Kruger: A Case for More Competitive Races
by Anthony Stasi
Mar 15, 2011 | 2638 views | 0 0 comments | 23 23 recommendations | email to a friend | print
The idea of nonpartisan primaries in city elections was heartily shot down in 2003, a year when it should have never been put on the ballot since only partisans vote in slow election years. The mayor has considered re-introducing the idea, especially since the Citizen’s Union has changed its opinion and now supports the idea.

In light of the controversy with State Senator Carl Kruger, perhaps we would be right to re-examine the idea of an election system that might make the process more competitive and open to challengers. Kruger is not a citywide elected official, and neither was Hiram Monserrate at the time of his domestic abuse investigation, but the idea of changing the primary system would make incumbents less protected.

Kruger was never going to lose to a Republican challenger, but he may have fallen to a fellow Democrat if that could actually happen in a general election. Term limits and a nonpartisan system would at least make politicians have to run based on their performance and not on their party label. The year 2012 is the perfect time for the mayor to introduce nonpartisan elections.

The discomfort with Albany will still be in the minds of New Yorkers and the mayor has time to explain the policy to an electorate that will actually be voting in 2012, as opposed to the poor turnout in 2003.

Nonpartisan elections will not change Albany, but it could help New York City. If the proposal received 30 percent in 2003, it would have a much better chance to reach the mid-forties a year from now, and 2012 is the mayor’s last real chance to change election policy in New York City.

The Perpetual Orange

January 21, 2007. That is the last time that St. John’s defeated the Syracuse Orange, but that was the old St. John’s basketball program - the one that was a shadow of the once-legendary program.

“Let’s go, Orange,” a man yelled out on Friday as he stepped in front of me at Madison Square Garden. Syracuse is a basketball machine that has been a dominant force in the Big East since 1975, when they made their first Final Four appearance.

The thing that makes a program like Syracuse a safer bet than a team like St. John’s is only the consistency in their coaching. Syracuse, who lost to the University of Connecticut only moments before this column was written, has Jim Boeheim as its coach. With a winning percentage hovering around .740, Boeheim can easily silence critics.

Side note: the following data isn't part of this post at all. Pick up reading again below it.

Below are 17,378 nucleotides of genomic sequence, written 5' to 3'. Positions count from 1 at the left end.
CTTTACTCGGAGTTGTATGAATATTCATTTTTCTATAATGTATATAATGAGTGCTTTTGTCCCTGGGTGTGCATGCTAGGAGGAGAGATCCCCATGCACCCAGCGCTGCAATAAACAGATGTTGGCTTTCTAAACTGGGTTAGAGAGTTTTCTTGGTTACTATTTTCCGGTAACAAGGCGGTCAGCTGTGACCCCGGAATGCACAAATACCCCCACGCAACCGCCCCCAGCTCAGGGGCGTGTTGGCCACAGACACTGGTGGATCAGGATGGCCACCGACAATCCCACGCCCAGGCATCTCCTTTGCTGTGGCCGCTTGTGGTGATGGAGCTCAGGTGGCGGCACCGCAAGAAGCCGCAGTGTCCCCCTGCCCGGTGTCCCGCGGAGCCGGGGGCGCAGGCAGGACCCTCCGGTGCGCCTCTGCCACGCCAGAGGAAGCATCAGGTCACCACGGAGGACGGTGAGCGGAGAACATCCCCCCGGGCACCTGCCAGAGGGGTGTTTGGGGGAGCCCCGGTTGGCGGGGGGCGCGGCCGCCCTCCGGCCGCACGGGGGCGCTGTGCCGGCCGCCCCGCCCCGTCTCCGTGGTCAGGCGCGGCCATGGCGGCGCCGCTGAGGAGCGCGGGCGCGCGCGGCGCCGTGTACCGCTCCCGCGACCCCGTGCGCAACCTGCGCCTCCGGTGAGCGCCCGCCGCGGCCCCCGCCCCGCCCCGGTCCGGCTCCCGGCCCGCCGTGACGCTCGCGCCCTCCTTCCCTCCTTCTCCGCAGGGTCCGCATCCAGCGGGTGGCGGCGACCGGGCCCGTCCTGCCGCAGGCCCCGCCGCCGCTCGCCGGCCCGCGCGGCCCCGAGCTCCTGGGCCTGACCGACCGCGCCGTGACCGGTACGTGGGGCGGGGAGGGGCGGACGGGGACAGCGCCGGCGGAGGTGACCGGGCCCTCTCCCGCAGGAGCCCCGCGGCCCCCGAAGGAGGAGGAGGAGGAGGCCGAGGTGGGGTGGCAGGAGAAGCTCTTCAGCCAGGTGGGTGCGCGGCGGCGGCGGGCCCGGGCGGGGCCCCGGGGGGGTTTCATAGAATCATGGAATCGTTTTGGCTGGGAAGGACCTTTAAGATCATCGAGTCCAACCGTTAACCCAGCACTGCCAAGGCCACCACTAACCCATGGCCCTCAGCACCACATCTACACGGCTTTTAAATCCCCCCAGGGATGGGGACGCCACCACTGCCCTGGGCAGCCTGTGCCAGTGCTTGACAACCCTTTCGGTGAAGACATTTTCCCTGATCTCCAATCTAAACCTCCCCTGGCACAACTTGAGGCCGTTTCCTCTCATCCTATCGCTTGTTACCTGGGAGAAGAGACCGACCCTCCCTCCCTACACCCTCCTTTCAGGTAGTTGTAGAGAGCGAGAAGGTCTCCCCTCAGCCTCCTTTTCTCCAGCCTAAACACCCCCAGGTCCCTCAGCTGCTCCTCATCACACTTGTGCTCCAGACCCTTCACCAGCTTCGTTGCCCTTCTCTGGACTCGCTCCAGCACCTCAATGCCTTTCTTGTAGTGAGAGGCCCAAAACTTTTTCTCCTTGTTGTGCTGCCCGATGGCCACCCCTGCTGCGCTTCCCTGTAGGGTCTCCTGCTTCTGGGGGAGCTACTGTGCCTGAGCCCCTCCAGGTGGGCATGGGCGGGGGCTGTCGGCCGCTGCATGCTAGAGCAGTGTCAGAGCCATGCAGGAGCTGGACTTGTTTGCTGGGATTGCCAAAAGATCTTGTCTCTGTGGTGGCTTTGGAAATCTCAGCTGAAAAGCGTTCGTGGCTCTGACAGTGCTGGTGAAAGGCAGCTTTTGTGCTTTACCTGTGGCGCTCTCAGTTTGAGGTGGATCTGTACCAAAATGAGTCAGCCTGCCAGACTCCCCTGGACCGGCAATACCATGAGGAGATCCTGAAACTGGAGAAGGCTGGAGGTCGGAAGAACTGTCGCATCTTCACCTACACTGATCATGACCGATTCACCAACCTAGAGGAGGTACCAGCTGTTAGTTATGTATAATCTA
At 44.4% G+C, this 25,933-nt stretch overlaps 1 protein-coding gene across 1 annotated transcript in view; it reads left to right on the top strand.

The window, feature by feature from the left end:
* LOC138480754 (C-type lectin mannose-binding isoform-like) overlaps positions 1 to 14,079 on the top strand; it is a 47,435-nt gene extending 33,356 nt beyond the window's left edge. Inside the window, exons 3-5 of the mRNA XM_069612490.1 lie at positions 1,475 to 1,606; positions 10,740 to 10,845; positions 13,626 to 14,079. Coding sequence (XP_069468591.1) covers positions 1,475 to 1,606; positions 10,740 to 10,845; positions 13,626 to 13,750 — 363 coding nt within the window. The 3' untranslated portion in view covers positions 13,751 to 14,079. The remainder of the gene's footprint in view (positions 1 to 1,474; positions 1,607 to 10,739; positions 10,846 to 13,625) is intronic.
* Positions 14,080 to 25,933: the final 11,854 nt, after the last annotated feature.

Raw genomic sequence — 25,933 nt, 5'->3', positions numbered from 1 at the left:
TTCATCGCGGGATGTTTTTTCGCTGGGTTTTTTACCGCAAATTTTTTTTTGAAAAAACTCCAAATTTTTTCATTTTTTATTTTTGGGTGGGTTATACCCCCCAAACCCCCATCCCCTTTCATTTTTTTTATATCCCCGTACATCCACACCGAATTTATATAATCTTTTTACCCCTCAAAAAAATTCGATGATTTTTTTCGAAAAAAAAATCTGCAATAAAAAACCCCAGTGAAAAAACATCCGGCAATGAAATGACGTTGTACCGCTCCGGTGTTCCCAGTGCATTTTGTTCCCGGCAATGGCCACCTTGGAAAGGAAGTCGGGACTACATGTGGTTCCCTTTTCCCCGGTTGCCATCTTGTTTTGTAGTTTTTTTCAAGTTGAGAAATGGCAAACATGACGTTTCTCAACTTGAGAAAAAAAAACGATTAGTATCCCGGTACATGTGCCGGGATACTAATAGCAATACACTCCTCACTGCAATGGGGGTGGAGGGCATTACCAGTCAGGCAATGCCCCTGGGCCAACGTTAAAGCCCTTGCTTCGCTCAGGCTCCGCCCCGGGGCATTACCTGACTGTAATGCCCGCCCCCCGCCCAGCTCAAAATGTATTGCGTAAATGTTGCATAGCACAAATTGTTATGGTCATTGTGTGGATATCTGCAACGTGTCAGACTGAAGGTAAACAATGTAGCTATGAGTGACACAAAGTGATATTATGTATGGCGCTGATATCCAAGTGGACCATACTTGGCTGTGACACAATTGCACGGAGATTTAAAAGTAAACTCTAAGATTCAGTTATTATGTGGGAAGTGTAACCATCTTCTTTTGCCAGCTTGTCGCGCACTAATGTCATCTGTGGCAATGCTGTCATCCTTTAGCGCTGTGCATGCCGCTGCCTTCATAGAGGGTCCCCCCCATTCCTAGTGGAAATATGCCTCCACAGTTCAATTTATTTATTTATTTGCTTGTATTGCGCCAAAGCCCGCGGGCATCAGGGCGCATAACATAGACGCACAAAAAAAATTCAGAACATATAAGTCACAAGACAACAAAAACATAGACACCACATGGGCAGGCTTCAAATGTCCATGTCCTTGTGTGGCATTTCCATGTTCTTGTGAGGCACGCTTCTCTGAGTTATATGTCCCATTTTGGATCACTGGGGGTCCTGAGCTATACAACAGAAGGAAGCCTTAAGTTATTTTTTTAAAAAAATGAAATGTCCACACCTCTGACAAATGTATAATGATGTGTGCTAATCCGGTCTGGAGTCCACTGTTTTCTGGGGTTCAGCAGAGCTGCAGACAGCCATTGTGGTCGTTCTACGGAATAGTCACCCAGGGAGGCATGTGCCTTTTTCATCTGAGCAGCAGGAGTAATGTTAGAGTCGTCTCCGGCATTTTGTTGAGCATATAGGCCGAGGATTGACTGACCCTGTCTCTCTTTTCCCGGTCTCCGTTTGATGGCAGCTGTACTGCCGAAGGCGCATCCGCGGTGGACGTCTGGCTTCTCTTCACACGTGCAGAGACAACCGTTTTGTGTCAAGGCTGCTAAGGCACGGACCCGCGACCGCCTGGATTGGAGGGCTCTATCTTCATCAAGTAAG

What critics would the fifth-winningest coach in NCAA history have to prove wrong? Not many, but his style of coaching is what causes other great college coaches to scratch their heads. Former Kentucky (and now current Louisville) coach Rick Pitino mentions how he could never coach with Boeheim’s laid-back and hands-off approach to managing young athletes. 
We know how a Bobby Knight threatens players to motivate them. Pitino gets to know his players on a deeply personal level. Duke’s Mike Krzyzewski almost doesn’t need an “in” with his players, he gets the best talent and he is completely respected.

But Boeheim has been around since 1975, was an assistant coach at Syracuse before that, and a Syracuse player before that. He is the Orange - a team that plays in a league with the most ridiculously named basketball teams (see Hoyas).

St. John’s has made it back to playing exciting basketball. The coaching is different and the energy is a little different from the program’s 1980s heyday. In the 1980s, St. John’s had the consistent coaching in Lou Carnesecca.

But St. John’s was once a commuter school, which meant that the players were also local. We knew Chris Mullin and Walter Berry. Now, St. John’s can draw players from any place, and that is a little different, but the magic of St. John’s is almost back, and it will take a defeat of Syracuse at some point to make that official.

TSA Scanners

The General Accountability Office (GAO) is the federal office that analyzes costs of programs and budgets. Recently, the Transportation Security Administration (TSA) stated that private screeners were 13 percent more costly than federal screeners.

The screeners have come under scrutiny because many people think they are a little too much of an invasion of privacy and are too revealing. After a re-analysis, the TSA has said that private screeners are only 3 percent more costly than the current federal mechanisms.

Traveling to the Caribbean this week, I was asked to stand in front of a scanner. Never have I written about this issue because it seemed small, and now I know that it is small. The entire process of standing in front of these scanners takes less than 20 seconds most of the time.

Whether airports choose a cheaper machine or not is also not a point of interest to me. In a best case scenario, the TSA might find dangerous materials on passengers. In a worst case scenario, it's a little uncomfortable for all parties.

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